JERUSALEM: Israeli Prime Minister Benjamin Netanyahu was battling to keep his government afloat on Friday after Defense Minister Avigdor Lieberman quit over a ceasefire deal for Gaza.
Left with a single seat majority in parliament after the walkout by Lieberman and his hawkish Yisrael Beitenu party, most media saw little way for Netanyahu to avoid calling a snap general election.
The veteran prime minister was expected to hold crunch talks later on Friday with his other main right-wing rival, Education Minister Naftali Bennett, whose religious nationalist Jewish Home party has threatened to quit unless he is given Lieberman’s job.
The Gaza ceasefire, which ended the worst flare-up between Israel and the territory’s Islamist rulers Hamas since a 2014 war, faced its first major test later on Friday as Palestinian demonstrators were expected to gather along the border for mass protests that have triggered deadly violence in previous weeks.
The deal has already drawn heavy criticism, however, in Israeli communities near the border that faced barrages of rockets earlier this week.
Hundreds joined a demonstration in Tel Aviv on Thursday despite a promise from Netanyahu of more public money for emergency services.
Pro-Netanyahu freesheet Yisrael Hayom daily predicted that the prime minister would do all he could to avoid a general election while his hard-won security credentials were at issue.
“Holding elections with the fiasco in Gaza in the background cracks the image of the ultimate leader that he has built over the course of years,” it said.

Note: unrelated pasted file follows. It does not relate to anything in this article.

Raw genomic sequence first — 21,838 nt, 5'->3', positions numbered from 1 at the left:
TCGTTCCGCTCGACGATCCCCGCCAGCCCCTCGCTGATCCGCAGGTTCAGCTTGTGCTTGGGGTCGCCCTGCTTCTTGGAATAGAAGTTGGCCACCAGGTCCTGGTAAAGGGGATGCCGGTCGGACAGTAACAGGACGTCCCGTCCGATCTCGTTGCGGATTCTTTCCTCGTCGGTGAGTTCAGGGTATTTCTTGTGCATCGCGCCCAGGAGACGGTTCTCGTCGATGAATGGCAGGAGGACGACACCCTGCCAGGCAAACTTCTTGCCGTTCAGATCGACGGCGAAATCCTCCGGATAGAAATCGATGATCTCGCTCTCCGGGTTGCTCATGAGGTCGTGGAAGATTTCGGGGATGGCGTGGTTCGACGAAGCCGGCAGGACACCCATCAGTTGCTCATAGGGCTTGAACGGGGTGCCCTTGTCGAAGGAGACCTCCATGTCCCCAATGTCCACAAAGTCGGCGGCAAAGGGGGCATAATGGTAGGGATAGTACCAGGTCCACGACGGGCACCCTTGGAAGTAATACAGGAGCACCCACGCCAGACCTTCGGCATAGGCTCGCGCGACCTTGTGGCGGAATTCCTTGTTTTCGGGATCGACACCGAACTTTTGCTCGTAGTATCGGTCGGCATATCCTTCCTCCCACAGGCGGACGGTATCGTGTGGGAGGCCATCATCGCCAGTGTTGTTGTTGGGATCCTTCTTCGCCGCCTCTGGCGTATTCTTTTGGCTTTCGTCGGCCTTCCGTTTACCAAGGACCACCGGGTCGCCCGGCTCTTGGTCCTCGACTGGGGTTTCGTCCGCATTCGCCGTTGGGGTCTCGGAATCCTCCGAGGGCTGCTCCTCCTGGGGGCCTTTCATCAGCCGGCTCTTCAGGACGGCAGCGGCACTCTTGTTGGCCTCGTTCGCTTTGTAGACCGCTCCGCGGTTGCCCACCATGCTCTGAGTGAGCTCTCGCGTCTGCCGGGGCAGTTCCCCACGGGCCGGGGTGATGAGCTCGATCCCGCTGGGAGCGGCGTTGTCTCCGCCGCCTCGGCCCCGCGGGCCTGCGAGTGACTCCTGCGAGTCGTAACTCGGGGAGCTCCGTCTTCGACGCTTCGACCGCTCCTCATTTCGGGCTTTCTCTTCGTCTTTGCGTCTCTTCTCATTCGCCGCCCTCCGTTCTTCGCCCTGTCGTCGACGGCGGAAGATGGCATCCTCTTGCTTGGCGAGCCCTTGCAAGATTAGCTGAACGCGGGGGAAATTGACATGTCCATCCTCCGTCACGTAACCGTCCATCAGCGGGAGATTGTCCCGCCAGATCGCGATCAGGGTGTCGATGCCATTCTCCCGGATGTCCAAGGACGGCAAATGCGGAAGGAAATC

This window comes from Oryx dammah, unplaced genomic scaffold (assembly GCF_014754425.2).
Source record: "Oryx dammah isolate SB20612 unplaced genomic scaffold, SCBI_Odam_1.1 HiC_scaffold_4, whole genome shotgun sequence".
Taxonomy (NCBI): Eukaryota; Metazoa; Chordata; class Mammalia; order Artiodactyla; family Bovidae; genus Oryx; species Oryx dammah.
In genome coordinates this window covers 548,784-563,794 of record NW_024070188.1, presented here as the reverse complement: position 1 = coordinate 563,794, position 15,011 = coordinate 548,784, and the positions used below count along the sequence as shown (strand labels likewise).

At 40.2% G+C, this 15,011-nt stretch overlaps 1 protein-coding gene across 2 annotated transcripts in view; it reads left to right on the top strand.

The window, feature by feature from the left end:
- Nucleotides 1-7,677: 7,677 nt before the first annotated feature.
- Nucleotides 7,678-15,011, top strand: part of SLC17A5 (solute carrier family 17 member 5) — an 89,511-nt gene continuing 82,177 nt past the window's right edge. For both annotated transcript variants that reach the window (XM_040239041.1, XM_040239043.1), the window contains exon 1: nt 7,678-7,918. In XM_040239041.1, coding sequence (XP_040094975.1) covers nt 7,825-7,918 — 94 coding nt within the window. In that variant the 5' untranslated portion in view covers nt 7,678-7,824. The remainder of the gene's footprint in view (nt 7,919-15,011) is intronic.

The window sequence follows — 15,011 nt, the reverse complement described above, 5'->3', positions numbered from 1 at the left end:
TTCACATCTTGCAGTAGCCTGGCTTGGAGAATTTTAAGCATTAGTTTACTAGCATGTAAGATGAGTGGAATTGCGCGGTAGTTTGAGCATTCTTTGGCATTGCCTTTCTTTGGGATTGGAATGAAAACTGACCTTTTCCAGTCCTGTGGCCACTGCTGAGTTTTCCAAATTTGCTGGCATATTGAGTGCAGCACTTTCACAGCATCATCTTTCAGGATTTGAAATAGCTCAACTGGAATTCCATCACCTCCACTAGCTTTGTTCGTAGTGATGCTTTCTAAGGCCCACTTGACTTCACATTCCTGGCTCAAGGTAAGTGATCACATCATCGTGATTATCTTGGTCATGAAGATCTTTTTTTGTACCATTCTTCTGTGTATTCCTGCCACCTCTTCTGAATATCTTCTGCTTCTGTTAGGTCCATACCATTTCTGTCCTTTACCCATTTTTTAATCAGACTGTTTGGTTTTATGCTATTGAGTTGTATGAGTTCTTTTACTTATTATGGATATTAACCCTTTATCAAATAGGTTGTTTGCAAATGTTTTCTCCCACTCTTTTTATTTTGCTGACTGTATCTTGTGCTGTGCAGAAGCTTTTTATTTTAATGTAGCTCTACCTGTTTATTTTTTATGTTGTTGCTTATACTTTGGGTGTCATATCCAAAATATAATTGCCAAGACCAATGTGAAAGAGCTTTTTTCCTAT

“The chances of stopping this speeding train appear impossible, but Netanyahu is still trying.”
The eight lawmakers of Bennett’s far-right Jewish Home party are not the only threat to Netaynahu’s razor-thin parliamentary majority.
Finance Minister Moshe Kahlon, whose center-right Kulanu party hold 10 seats, has reportedly told Netanyahu that a snap election is necessary to provide a stable government to keep the economy on track.
But Yisrael Hayom said Bennett was key to efforts to avoid an early election and could yet prove Netanyahu’s political salvation.
“Naftali Bennett as defense minister and Netanyahu as prime minister could together project stability and embark on a coordinated offensive against anyone who gets in the way,” it said.
In a speech on Thursday, Bennett did not reiterate the resignation threat but made his case for why he should get the defense post.
“The most dangerous thing for the state of Israel is that we begin to think that there is no solution to terrorism, to terrorists, to missiles,” he said.
“There is a solution. When Israel wants to win, we will win.”
There were no official details of when or where Bennett would meet Netanyahu on Friday or what public statements if any would be made.
Hundreds of people demonstrated in Tel Aviv on Thursday evening calling for tougher action against Hamas which has portrayed the ceasefire and Lieberman’s resignation as a victory.
Netanyahu — flanked by Kahlon, Interior Minister Arie Deri and army top brass — met with the leaders of Israeli border communities.
He briefed them on military efforts to quell Hamas attacks and also announced a 500 million shekel ($139 million) two-year package to improve emergency medical and social services, a government statement said.
With a major domestic political battle on his hands, Netanyahu canceled a planned two-day visit to Austria next week for a conference on anti-Semitism and anti-Zionism.
There has long been speculation that Netanyahu would call a general election before its scheduled date of November 2019.
Police have recommended he be charged in two separate corruption cases and the attorney general is expected to announce in the coming months whether to put him on trial.
Analysts say the prime minister would be better positioned to fight any charges with a fresh mandate from the voters.
But he would not have chosen to go the polls with voters’ attention focused on the Gaza ceasefire and his rivals’ efforts to outbid his security credentials.